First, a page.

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Every Thursday, we dig up a favorite piece from the archives and bring it back to life. Today, we're highlighting an interview between Nicki Minaj and Donatella Versace that appeared in Interview Magazine in December 2011. If you haven't read it, consider this a blessing.
Versace has long been one of the most celebrated high-end designer brands in hip-hop, with co-signs tracing back to the '90s. While it's perhaps an unfair statement to say the Italian fashion house "fell off," it has definitely come back in a big way since 2011. Drake and Rick Ross had a hand in reviving the gaudy silk shirts. Nicki Minaj became the Versace-wearing-Lil Kim of our time (no comment about their rap similarities and/or differences, though). Given the latter, it was fitting that Interview Magazine paired Nicki with Donatella Versace for another of the mag's sit-downs.
What ensued was a conversation only Donatella and Nicki could have. Donatella told Nicki she liked "Super Bass" but that her favorite track was "I'm the Best." The designer, and one-time muse for Versace, also told the rapper that she loves hip-hop. Then: a conversation about the Notorious B.I.G. There's also some talk about Versace collections, inspirations, and Gianni Versace's murder.
Donatella says it's a compliment when other designers, like Riccardo Tisci, say they're influenced by Versace.
Nicki Minaj: How do you feel when you see things similar to what you’ve already done turning up at other houses? Do you feel like it is a compliment? Or would you rather just be in your own lane and everyone else do their own thing?
Donatella Versace: This is a compliment, especially when a designer like Riccardo Tisci, who I like very much, says Versace is an influence. When they do something once, it’s a compliment. But then there are other designers where . . . In a word, often,it’s not a compliment. [laughs] It’s hard to see certain things repeated. I think you would say the same about your music.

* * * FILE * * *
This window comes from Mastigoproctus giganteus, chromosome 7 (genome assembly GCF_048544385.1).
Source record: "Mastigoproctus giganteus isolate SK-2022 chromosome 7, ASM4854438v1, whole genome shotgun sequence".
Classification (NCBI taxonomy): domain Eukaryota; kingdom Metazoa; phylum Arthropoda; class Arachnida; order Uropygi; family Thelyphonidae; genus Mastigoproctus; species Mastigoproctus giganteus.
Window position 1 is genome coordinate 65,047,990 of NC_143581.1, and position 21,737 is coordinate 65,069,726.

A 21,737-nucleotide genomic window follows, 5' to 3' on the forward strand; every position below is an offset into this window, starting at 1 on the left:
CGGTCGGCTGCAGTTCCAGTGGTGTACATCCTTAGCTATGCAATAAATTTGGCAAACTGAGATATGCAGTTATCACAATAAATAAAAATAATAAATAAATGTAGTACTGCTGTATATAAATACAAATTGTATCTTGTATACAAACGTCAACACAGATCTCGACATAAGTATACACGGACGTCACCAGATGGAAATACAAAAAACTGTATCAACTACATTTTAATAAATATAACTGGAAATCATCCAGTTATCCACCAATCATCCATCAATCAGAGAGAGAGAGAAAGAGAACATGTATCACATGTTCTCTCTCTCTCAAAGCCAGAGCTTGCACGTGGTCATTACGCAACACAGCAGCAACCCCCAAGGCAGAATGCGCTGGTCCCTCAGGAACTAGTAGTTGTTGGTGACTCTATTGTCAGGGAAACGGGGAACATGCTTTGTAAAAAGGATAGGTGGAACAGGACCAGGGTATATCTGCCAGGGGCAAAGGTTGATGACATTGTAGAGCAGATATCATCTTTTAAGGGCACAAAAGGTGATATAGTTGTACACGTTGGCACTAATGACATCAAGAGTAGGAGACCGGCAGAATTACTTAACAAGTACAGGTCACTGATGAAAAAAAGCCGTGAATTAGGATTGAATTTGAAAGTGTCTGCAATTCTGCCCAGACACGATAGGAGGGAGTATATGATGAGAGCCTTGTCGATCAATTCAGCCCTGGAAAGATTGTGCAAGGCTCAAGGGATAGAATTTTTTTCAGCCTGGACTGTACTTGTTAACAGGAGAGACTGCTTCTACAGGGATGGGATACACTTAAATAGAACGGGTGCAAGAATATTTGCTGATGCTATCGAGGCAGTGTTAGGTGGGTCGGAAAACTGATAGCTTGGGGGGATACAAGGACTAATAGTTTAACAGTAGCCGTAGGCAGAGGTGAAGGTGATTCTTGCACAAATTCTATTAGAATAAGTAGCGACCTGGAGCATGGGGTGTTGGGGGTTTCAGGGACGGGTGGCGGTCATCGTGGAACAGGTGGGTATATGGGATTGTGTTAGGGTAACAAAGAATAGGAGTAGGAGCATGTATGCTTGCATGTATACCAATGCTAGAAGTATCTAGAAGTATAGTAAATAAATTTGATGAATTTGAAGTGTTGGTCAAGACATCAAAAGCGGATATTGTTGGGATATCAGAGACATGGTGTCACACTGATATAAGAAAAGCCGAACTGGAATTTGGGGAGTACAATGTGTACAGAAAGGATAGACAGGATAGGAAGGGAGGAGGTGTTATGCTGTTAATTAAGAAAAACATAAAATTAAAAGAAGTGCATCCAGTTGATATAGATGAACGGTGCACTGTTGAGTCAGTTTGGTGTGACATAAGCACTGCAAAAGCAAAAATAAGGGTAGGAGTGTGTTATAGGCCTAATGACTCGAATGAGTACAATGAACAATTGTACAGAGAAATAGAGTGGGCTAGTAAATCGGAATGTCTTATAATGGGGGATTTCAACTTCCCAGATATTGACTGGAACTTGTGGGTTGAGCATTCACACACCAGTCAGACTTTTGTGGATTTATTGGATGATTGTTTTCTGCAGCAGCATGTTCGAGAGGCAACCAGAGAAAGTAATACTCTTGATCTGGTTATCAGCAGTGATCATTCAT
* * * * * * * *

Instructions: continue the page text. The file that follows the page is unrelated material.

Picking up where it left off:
NM: Absolutely. But then, on the flip side, they say imitation is the best form of flattery.
DV: Which is why I don’t get upset at all.
Donatella believes Biggie was one of the reasons people became familiar with Versace.
NM: It’s interesting because yesterday I was in a car driving and a Biggie Smalls song came on the radio, and I remember that he used to shout-out Versace in a lot of his songs. Obviously, Biggie is no longer with us, but he was one of the reasons why the hip-hop world got so interested in Versace. Obviously, we couldn’t really afford Versace at that time, but what do you think about Biggie being so into Versace? I think he even wore Versace in a lot of his videos.
DV: I think Biggie was amazing. He came to my shows in Paris many times, and we’d see each other often. He always used to talk so nicely about my family. I think he was so smart, so intelligent. He had such a mind. So I loved what he was doing and how he was giving people a way to know about Versace—I do think a lot of people started to know about Versace because of him.
Donatella admits that she was devastated after her Gianni's death, but that she knew she had to keep the brand going.
NM: You and Gianni were obviously very close. After you lost him, was there ever a time when you thought you wouldn’t continue with Versace, or felt like you couldn’t do it because you were too drained emotionally? Did you always feel like you’d have to do even more or work even harder in order to honor your brother’s memory in a way that would make him proud?
DV: After we lost Gianni, I was emotionally drained . . .Destroyed, really. But I couldn’t show my pain in public because if I crashed, then everyone around me would crash. So I had to be strong for my children, for the company, for the people working with Gianni and me. I also wanted to pay homage to Gianni and say, “Listen, he taught me everything, so I think I should at least try to keep it going.” I’m such a lucky person to have been able to even walk next to my brother. He taught me to dare. He taught me to not be afraid. He taught me the importance of showing one’s sensuality. He taught me to never hide from yourself. This is what was working for him, so I felt like I had to try.
Click here for the full interview.
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